FROM Charles Shields
Harper Lee Dies Author Harper Lee died today in her hometown of Monroeville, Alabama. She was 89 years old. Her famous novel, To Kill a Mockingbird , explored racial tensions in the South through the eyes of a young girl – the beloved Scout. Tens of millions of copies have been sold. It became one of the most taught works of fiction ever written by an American author, and it solidified a place in the hearts of so many readers for Harper Lee. Today, we hear from someone in the town where she was born and died, and from a biographer.
Inside Harper Lee’s ‘Go Set A Watchman’ For more than half a century, Atticus Finch has been a model of integrity and tolerance for millions of readers. Now that’s changed. In Go Set a Watchman, Harper Lee’s follow up to To Kill a Mockingbird, Atticus has turned into a racist. The novel is finally on sale and it promises to be a huge best seller. We take a closer look at the book and the strange story of how Go Set a Watchman came to be.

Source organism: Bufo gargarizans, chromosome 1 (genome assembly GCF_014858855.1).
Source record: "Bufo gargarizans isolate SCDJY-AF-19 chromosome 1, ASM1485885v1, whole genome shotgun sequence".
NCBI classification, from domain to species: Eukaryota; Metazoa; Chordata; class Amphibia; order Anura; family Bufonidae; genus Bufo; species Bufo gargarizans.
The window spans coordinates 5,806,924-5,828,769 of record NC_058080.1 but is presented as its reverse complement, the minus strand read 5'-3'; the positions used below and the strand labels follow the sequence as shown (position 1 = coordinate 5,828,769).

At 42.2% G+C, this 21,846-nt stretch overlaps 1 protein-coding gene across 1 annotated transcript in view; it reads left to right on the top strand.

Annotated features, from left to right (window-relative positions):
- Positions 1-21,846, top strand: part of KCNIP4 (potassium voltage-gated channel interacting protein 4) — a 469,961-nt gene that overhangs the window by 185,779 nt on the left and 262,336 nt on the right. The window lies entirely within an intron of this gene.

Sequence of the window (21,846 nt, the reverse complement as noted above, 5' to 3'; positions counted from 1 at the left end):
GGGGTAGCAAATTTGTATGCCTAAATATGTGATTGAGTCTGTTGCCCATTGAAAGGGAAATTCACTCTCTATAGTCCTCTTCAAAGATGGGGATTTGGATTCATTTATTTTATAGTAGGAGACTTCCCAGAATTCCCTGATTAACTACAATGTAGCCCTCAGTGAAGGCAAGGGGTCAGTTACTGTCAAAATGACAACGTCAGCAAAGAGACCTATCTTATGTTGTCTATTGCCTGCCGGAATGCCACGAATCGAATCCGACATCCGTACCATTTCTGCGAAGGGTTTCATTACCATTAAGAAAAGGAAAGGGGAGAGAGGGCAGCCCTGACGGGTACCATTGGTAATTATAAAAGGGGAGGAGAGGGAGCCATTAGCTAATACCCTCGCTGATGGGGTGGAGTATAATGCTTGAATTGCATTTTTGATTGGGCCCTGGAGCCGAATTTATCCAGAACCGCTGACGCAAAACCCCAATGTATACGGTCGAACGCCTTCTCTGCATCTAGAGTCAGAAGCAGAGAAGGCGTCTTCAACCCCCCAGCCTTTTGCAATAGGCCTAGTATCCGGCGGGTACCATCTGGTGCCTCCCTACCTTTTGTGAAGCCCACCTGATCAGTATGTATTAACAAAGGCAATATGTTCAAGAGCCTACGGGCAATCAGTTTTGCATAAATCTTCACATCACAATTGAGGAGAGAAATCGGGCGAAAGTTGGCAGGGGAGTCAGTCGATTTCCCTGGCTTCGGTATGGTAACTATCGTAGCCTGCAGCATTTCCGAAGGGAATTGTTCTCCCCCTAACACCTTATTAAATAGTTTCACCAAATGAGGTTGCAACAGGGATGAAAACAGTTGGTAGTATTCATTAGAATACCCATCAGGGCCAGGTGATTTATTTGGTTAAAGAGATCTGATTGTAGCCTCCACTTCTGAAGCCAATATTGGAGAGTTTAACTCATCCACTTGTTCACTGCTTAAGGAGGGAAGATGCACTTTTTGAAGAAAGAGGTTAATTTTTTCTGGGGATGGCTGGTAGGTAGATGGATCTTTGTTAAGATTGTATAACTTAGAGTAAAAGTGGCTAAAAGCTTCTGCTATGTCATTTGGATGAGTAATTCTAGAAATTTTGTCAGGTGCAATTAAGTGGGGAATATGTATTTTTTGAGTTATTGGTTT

“To Kill a Mockingbird” Sequel Coming This Summer Huge news from the book world today: Harper Lee has announced she’ll publish a sequel to her classic novel To Kill a Mockingbird. It’s called Go Set a Watchman, and it comes out July 14th. Lee is 88 years old. She never published another novel after Mockingbird, which has sold more than 40 million copies and has been translated into more than 40 languages. What’s the new book about, and why now?
Trump says goodbye Paris Accord: What does it mean for U.S. and the planet? President Donald Trump announced Thursday that the U.S. will withdraw from the Paris Climate Accord, the landmark international agreement to limit greenhouse gas emissions. Trump was to renegotiate a new deal, but will that happen?
George Saunders: Lincoln in the Bardo (Part I) Lincoln in the Bardo dramatizes a grieving President Lincoln as he visits the grave of his beloved son Willie, who died at age eleven. In the novel, the buried dead believe they're not dead -- "they're sick and refer to their coffins as "sick boxes."